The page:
The mounting devices are also strong enough to withstand the considerable forces to which the diffusers are subjected while in service. The pipe nipple 80 is at least a full 2 inch diameter pipe, and it therefore exhibits considerable strength along with the similarly sized spout 62 and Tee fitting 78. At the same time, the mating threads of the spout 62 and nipple 80 are in contact with one another over a considerable length to thus provide a strong connection.
While the diffusers 44 are typically mounted in the duplex arrangement shown in FIG. 6, with one diffuser extending to each side of the air lateral 36, other diffuser configurations are possible. For example, FIG. 3 shows for illustrative purposes an arrangement where the mounting device 42 is used to mount two diffusers on one side of the pipe and three additional diffusers on the other side of the pipe. This drawing is schematic in that for purposes of balance and stress stabilization, an actual installation would be either a duplex, a fourplex (two diffusers on each side of the pipe), or a sixplex (three diffusers on each side of the pipe). In either the fourplex or sixplex arrangement, short PVC pipes 92 are solvent welded in the opposite ends of the Tee fitting 78. In the fourplex arrangement (shown in the lower half of FIG. 3), each pipe 92 is solvent welded in the inlet of another Tee fitting 94, and the two outlets of the Tee fitting 94 receive and are solvent welded to additional pipes 96 that connect by solvent welding to elbows 98 at the their opposite ends. The two diffusers 44 are solvent welded to the elbows 98 in the manner indicated previously.
In the case of a sixplex arrangement (shown in the upper half of FIG. 3), each pipe pipe 92 is solvent welded to the inlet of an X fitting. One diffuser 44 is solvent welded to one of the three outlets of the X fitting 100. The other two outlets of fitting 100 are solvent welded to pipes 102 which are at least two inch diameter pipes connected at their opposite ends with elbows 104. One of the diffusers 44 is solvent welded in the normal manner to each of the elbows 104.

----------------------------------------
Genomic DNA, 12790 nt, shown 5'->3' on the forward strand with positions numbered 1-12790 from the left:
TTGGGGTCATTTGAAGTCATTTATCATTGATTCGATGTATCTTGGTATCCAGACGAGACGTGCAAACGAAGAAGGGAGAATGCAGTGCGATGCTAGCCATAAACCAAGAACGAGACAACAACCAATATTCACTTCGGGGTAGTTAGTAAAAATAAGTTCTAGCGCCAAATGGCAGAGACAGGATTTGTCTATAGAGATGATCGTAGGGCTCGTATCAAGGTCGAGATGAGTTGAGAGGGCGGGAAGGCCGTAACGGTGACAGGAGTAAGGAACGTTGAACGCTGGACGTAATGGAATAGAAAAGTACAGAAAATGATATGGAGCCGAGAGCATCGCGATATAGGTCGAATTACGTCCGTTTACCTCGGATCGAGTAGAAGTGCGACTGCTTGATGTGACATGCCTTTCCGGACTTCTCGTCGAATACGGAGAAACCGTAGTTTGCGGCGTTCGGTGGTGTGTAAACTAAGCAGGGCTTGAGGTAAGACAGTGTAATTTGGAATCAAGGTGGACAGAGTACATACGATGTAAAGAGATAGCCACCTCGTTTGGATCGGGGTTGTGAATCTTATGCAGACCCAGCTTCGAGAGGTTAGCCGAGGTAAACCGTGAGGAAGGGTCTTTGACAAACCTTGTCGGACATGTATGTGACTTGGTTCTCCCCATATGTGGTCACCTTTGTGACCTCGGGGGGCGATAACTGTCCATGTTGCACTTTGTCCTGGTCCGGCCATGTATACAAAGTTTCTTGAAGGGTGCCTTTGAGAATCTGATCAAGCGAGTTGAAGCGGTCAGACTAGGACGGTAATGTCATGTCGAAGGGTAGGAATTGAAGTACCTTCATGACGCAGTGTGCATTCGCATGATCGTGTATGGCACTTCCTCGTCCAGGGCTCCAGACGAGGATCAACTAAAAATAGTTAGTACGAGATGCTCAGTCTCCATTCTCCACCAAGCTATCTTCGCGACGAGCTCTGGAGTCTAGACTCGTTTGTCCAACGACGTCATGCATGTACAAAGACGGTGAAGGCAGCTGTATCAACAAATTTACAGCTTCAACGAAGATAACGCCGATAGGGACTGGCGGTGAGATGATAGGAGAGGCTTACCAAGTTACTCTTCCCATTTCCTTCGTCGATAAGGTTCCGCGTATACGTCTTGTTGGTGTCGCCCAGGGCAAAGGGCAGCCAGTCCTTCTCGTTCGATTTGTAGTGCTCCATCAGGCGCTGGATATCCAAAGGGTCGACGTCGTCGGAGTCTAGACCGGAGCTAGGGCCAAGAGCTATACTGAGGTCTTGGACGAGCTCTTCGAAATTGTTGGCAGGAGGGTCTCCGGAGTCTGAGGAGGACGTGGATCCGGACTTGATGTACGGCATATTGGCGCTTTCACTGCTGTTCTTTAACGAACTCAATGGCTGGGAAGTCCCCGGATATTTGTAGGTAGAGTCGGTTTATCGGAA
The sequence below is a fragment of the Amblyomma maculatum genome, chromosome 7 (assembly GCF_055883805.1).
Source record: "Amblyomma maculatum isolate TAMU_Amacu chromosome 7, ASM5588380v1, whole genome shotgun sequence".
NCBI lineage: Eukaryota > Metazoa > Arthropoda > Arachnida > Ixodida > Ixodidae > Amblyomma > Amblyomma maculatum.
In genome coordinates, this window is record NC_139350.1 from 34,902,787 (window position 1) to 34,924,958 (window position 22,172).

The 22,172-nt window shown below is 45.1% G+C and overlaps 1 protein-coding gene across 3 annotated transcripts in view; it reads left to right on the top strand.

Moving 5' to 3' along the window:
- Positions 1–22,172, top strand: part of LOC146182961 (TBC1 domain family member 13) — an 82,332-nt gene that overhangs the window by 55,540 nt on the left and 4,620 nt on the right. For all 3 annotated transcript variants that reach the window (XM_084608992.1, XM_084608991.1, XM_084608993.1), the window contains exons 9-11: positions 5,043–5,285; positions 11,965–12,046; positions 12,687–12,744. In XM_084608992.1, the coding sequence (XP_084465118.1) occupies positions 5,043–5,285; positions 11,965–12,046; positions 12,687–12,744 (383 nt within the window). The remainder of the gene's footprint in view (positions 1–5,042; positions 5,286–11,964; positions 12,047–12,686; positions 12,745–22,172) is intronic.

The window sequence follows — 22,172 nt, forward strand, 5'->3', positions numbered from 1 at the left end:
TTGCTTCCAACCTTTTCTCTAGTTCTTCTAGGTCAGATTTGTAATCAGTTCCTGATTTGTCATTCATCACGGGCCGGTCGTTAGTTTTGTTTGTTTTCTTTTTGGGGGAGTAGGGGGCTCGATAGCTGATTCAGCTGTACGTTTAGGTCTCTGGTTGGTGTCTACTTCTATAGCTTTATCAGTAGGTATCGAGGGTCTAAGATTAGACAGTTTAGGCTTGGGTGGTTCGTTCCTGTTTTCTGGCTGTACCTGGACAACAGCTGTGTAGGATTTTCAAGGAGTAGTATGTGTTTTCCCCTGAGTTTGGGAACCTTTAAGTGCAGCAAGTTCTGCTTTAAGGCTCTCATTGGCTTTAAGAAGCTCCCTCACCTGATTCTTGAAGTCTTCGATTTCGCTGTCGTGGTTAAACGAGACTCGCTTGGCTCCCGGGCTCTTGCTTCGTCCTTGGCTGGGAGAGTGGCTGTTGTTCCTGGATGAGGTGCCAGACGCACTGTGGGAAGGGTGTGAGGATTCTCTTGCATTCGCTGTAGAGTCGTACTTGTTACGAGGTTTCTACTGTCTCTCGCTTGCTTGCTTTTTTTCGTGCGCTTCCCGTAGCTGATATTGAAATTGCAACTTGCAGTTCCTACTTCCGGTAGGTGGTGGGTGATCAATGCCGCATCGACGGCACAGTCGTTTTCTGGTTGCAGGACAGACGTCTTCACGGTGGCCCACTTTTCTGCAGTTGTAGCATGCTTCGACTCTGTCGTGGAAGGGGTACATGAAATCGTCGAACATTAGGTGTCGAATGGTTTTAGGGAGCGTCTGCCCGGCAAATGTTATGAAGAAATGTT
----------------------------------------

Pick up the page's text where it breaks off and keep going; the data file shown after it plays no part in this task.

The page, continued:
It should be evident that additional diffuser configurations are possible and that the same mounting device 42 can be used regardless of the number of diffusers and their specific arrangement.
It is also an important feature of the invention that the mounting device 44 can be used to mount other types of diffusers to the air laterals 36. For example, FIG. 7 shows the mounting device 44 used to mount a pair of coarse bubble diffusers 106 on the air lateral 36. Each diffuser 106 is constructed wholly of PVC or another plastic, and each diffuser has a body 108 having the shape of an inverted "U" in section. Each body is open at the bottom and includes air outlets 110 arranged in plural rows each at a different level. The outlets 110 in the top row are somewhat smaller than the other outlets. Each end of the body 108 is provided with a transition 112 which is integral with the body 108 and which provides a transition from the "U" shaped body 108 to a cylindrical configuration. The outboard end of each diffuser 106 is closed by a plug threaded 114. The opposite or inboard end of each diffuser 106 has a cylindrical neck 115 (at least three inches in diameter) extending from the transition portion 112. The neck 114 is inserted in and factory solvent welded to the corresponding outlet of the Tee fitting 78 to assure proper orientation, etc.
It is necessary to effect a pressure drop between the air lateral 36 and the coarse bubble diffuser 106, and the pressure drop is ordinarily provided by an orifice. The orifice may be provided in one of two ways in accordance with the present invention.
Preferably, a flat circular plate 116 may be inserted into the spout 62 and held therein when the pipe nipple 80 is threaded into the spout. The plate 116 is then held between the flange 74 and the end of the pipe nipple 80. An orifice 118 is provided in the center of plate 116 to provide a pressure drop on the downstream side of the orifice.
Alternatively, the neck 115 on the inlet end of the diffuser 108 may be provided with a PVC plug 120 which may be solvent welded in the neck 115. The plug 120 has an orifice 122 which provides a pressure drop between the Tee fitting 78 and the diffuser 106.
If the orifice is located in the inlet end of each diffuser, as occurs with orifice 122, waste water can back up into the diffuser and the Tee fitting 78 when the air is shut off. Solids and other debris may thus be carried through the orifice with the waste water back up, and the debris may accumulate inside of the Tee fitting to possibly clog up the air flow path when the flow of air is resumed. For this reason, it is normally preferred for the orifice to be located in the vertical piping between the air lateral and the Tee fitting, as occurs with the orifice 118. Then, the tendency for any solid material to back up through the orifice is minimized. In addition, the plate 116 is accessible and may be removed and cleaned simply by unscrewing the pipe nipple 80. The orifice size can also be changed by substituting a different plate having a different orifice size.